Devotions Aren't Magic

An Apostle with Folded Hands :: Anthony van DyckWe know that—for the most part. But still, we can be tempted to think that if we just figure out the secret formula—the right mixture of Bible meditation and prayer—we will experience euphoric moments of rapturous communion with the Lord. And if that doesn’t happen, our formula must be wrong.

The danger of this misconception is that it can produce chronic disappointment and discouragement. Cynicism sets in and we give up because devotions don't seem to work for us.

The longing for intimate communion with God is God-given. He will satisfy it fully some day. And the Spirit gives us occasional tastes. But God has other purposes for us in our daily Bible meditation and prayer. Here are a few:

  1. Soul Exercise (1 Corinthians 9:24, Romans 15:4): We exercise our bodies to increase strength, endurance, promote general health, and keep unnecessary weight off. Devotions are like exercise for our souls. They force our attention off of self-indulgent distractions and pursuits and on to God’s purposes and promises. If we neglect this exercise we will go to pot.

  2. Soul Shaping (Romans 12:2): The body will generally take the shape of how we exercise it. Running shapes one way, weight training shapes another way. The same is true for the soul. It will conform to how we exercise (or don’t exercise) it.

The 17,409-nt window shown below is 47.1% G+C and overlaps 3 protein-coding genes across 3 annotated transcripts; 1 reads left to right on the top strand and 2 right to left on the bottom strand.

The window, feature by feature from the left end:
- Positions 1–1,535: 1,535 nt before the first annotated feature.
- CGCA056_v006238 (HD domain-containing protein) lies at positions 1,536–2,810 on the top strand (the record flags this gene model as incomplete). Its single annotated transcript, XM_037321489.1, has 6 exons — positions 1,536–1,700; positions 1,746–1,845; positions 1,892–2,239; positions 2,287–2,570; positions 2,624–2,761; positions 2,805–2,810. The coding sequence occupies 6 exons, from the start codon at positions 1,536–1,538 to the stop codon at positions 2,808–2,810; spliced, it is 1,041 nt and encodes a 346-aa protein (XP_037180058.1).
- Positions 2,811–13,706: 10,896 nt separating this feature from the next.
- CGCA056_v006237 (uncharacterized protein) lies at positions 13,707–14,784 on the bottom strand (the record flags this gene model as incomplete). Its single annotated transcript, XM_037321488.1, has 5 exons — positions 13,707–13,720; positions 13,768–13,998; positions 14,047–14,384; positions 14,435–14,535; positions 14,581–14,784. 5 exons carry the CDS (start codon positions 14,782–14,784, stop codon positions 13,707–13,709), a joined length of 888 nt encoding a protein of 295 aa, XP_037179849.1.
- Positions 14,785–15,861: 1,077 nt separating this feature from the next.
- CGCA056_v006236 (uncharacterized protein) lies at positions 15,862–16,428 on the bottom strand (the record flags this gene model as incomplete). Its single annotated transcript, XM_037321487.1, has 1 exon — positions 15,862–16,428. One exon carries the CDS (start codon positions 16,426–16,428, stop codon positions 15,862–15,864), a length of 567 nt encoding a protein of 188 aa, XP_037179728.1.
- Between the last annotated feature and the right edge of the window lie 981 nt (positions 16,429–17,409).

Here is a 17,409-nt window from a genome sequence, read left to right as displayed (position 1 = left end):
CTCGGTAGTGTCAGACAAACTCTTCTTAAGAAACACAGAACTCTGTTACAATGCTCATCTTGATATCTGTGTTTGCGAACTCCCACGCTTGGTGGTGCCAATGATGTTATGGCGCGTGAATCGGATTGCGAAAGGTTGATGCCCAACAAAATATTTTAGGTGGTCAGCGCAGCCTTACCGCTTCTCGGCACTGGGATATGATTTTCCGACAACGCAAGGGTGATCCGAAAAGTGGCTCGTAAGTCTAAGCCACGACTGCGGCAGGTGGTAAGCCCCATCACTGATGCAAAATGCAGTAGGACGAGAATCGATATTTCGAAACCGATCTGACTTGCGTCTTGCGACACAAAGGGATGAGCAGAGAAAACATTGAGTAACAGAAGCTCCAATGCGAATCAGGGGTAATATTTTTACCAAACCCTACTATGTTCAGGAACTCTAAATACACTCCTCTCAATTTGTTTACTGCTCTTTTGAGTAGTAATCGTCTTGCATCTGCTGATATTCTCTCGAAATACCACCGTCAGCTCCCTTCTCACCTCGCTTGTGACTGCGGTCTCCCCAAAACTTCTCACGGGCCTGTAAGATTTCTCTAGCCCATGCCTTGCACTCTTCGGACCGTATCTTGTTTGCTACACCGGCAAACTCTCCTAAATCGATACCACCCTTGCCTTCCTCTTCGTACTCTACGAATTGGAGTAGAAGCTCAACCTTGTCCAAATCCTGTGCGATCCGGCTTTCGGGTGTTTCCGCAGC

3. Bible Copiousness (Psalm 119:11, Psalm 119:97, Proverbs 23:12): A thorough, repeated, soaking in the Bible over the course of years increases our body of biblical knowledge, providing fuel for the fire of worship and increasing our ability to draw from all parts of the Bible in applying God’s wisdom to life.

  4. Fight Training (Ephesians 6:10-17): Marines undergo rigorous training in order to so ingrain their weapons knowledge that when suddenly faced with the chaos of combat they instinctively know what to do. Similarly, devotions make us more skilled warriors.

  5. Delight Cultivation (Psalm 37:3-4, James 4:8, Psalm 130:5): When a couple falls in love there are hormonal fireworks. But in marriage they must cultivate delight in one another. It is the consistent, persistent, faithful, intentional, affectionate pursuit of one another during better and worse, richer and poorer, sickness and healthy times that cultivates a capacity for delight in each other far deeper and richer than the fireworks phase. Similarly, devotions are one of the ways we cultivate delight in God. Many days it may seem mundane. But we will be surprised at the cumulative power they have to deepen our love for and awareness of Him.

Jon Bloom (@Bloom_Jon) is the author of Not by Sight: A Fresh Look at Old Stories of Walking by Faith and serves as the President of Desiring God, which he and John Piper launched together in 1994. He lives in the Twin Cities with his wife, Pam, their five children, and one naughty dog.